My allgrain beer seems too bitter?!

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I wonder what causes excessive bitterness in my beer ( actually,  I am not
using too much bittering hops):

1. tannin has bleached from the barley husks during the mash, or the water
may be too hot (over 70C) for sparging;

2.not skimming off the foam/crud that rises to the top during rapid ferment;

3. leaving the worth  in the primary ferment can too long, say over 5-6
days, too sit on the drags.

Comments, suggestions appreciated. Thanks.  I B




Re: My allgrain beer seems too bitter?!


I'm not an all grain brewer, but I know that if you boild the grain then
that will leach tanins which then causes haze problems in your beer. Not
sure whether or not this will cause problems with bitterness or not
though.....

Your wort can sit in primary for much longer than 5-6 days. Some people
report leaving in primary for a month+ with no ill effects. Myself the
longest I have left my wort in primary is 3 weeks and this has not effect
the beer in any negative ways!

Agani, not an AG brewer, but when I boil my extracts I never remove he
'scum' from the surface. I just wait for the hot break and again there is no
problems.

How long are you boiling your hops for? This will have some effect as well
as the amount!

Simon
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Re: My allgrain beer seems too bitter?!


wrote:

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Only the first one is a possibility, except it may have been during
the sparge, not the mash.  You don't want the water above 76C for the
sparge.  70C is actually at the upper end of conversion temps.  

What grains are you using, and what water salts, if any, are you
adding?  

The other possibility is over sparging, as the grain bed can become to
alkaline.  Most brewers stop the sparge when runnings get down to
1.010 on the hydrometer, adjusted of course for temp.  I personally
avoid this by doing a batch sparge.  

John S.

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Re: My allgrain beer seems too bitter?!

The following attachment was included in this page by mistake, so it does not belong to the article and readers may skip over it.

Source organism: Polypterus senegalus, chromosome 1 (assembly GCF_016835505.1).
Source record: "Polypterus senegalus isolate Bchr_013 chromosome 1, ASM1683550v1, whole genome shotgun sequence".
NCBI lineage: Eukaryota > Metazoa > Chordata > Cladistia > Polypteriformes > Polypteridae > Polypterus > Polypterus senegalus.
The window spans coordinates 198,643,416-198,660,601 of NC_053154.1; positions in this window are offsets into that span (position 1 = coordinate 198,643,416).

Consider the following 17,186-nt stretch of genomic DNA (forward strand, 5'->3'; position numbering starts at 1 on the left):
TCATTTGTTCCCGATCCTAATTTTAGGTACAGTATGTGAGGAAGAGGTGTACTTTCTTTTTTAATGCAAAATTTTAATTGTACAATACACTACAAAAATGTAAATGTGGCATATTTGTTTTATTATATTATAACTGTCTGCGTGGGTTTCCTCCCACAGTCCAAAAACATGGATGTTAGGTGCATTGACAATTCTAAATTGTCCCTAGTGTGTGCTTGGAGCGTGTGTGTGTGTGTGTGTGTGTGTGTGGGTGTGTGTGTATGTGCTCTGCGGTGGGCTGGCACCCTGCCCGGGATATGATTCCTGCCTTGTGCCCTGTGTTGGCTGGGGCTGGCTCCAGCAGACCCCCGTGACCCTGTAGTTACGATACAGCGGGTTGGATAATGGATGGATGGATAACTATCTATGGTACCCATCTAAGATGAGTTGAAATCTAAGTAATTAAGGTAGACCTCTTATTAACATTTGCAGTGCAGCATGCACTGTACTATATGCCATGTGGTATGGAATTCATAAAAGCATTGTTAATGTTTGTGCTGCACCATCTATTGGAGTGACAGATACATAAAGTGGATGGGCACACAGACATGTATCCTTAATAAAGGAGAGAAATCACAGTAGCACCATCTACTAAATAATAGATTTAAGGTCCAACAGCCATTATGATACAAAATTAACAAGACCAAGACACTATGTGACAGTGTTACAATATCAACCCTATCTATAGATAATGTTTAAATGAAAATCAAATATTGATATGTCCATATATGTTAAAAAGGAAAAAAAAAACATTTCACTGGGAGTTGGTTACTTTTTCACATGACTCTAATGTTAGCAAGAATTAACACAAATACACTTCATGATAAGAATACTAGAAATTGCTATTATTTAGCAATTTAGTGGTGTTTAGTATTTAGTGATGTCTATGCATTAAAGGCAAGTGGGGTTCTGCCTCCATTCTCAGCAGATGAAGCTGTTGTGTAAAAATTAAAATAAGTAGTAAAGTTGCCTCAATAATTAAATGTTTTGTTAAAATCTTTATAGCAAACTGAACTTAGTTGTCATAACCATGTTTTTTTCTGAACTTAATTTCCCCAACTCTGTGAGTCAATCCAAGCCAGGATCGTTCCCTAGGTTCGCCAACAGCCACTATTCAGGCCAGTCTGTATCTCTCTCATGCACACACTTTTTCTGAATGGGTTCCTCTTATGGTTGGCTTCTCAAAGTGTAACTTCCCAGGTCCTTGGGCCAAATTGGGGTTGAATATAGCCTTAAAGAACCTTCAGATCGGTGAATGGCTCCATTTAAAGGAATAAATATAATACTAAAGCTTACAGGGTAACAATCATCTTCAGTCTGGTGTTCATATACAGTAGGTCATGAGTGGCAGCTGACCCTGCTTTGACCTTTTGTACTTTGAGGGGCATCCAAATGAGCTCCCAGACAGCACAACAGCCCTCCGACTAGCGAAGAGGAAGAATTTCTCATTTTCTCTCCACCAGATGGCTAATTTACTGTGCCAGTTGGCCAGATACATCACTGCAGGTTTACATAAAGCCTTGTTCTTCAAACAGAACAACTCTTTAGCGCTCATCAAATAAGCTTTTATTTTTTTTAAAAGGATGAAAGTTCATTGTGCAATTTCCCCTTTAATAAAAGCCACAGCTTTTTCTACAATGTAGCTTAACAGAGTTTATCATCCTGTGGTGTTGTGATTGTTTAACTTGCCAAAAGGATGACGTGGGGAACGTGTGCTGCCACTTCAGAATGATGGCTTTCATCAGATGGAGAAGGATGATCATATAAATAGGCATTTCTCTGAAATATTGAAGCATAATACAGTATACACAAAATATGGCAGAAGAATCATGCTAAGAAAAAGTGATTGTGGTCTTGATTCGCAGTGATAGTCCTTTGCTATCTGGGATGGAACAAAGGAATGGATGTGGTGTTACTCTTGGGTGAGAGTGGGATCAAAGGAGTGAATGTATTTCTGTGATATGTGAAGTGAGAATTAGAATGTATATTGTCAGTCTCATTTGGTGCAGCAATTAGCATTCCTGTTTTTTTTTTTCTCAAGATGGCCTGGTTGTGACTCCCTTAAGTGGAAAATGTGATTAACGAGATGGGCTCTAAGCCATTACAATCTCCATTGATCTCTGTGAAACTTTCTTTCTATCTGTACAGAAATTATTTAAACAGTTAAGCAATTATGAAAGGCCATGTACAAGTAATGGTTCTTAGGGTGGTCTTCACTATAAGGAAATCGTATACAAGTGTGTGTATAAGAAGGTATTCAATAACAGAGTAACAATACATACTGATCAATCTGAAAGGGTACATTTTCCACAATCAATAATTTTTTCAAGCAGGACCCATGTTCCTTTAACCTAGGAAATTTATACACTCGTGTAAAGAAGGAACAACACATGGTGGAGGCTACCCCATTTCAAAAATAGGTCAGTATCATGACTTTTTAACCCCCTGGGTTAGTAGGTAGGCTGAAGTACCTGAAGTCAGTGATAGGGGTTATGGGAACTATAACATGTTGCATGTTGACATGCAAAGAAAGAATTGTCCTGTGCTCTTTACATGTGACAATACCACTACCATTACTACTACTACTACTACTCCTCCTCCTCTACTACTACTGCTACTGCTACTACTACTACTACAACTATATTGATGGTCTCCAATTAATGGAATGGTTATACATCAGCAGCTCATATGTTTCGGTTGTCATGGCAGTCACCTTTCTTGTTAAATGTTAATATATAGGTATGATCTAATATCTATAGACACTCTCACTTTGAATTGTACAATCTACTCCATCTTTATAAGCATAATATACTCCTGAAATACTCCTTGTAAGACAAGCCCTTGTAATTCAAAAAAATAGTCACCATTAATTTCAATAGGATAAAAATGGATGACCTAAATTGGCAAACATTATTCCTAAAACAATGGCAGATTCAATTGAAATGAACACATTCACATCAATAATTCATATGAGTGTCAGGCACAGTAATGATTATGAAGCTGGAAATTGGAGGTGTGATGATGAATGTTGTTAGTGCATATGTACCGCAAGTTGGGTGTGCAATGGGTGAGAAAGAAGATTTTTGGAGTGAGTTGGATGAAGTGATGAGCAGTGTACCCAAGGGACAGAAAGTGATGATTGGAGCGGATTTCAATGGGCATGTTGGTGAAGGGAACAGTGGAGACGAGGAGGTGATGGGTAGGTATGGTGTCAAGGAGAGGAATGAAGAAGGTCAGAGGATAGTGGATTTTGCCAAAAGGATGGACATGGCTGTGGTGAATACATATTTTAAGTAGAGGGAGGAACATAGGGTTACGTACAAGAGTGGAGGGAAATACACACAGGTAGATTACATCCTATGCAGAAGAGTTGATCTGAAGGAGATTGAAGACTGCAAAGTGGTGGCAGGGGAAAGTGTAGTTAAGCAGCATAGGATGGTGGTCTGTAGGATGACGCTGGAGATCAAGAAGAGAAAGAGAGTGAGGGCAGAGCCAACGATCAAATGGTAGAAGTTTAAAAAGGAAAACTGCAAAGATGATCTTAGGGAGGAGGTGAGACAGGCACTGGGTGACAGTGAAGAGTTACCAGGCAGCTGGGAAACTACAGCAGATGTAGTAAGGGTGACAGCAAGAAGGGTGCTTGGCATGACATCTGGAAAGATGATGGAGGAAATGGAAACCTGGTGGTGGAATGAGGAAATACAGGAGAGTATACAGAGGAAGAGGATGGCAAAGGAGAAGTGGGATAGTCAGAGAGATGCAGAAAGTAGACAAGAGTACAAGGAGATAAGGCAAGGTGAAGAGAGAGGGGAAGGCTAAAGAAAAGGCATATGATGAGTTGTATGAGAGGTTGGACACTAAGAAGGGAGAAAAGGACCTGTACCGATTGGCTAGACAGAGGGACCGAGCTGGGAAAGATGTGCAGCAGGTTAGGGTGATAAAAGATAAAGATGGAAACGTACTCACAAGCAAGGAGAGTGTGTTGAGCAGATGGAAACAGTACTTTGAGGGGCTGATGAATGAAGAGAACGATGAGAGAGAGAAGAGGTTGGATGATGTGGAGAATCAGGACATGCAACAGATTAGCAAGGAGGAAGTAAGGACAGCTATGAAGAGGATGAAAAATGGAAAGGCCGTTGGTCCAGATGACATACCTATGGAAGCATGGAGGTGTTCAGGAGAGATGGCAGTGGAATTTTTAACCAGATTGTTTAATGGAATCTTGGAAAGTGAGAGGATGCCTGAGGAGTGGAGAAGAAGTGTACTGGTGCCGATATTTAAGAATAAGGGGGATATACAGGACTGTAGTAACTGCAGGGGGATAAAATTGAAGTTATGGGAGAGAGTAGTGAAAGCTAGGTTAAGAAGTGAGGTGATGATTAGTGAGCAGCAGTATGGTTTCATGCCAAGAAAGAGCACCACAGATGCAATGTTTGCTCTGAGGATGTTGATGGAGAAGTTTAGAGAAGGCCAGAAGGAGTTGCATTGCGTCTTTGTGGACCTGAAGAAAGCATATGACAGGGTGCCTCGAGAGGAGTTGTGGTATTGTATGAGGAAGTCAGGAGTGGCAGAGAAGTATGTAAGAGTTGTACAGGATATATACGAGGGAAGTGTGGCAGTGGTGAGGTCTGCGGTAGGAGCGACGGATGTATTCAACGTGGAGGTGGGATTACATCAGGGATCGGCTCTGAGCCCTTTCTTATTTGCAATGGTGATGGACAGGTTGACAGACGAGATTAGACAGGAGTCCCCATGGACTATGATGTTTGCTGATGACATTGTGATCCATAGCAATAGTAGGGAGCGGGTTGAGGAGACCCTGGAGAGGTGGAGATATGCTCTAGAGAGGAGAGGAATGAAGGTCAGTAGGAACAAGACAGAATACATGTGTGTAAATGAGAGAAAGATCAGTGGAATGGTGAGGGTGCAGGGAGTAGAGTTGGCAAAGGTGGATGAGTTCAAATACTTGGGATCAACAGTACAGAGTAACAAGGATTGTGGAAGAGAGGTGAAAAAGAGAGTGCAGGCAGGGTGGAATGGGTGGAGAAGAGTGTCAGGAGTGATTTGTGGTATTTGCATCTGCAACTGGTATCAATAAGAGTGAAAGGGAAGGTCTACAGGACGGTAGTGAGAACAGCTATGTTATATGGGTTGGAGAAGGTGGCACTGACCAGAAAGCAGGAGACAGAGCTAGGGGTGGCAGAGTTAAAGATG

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If it is tannin, it should be more "astringent" than "bitter."
Astringent is more of a feeling than a taste ... it sorta makes you want
to pucker or you sorta feel it on the roof of your mouth.  While what
you describe above can extract tannins, not too many folks really report
it being a problem.  Boiling the grains (like in a decoction) definitely
causes astringency and is one reason for the long lagering periods for
decocted beers.


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Most folks in these groups don't believe that will make much difference.
In the few tests I've seen people do, it is only a VERY SLIGHT
difference and is not necessarily better one way or the other.


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This will not increase bitterness at all.  You can leave in primary for
a couple of months without any bad effects.


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One thing... certain minerals in water can cause the hops to extract
more bitterness (google for it or look in http://www.howtobrew.com/).
That might be it.

Bottom line, if it really is bitterness and not astringency, cut your
boiling hops amount in half and see what happens.




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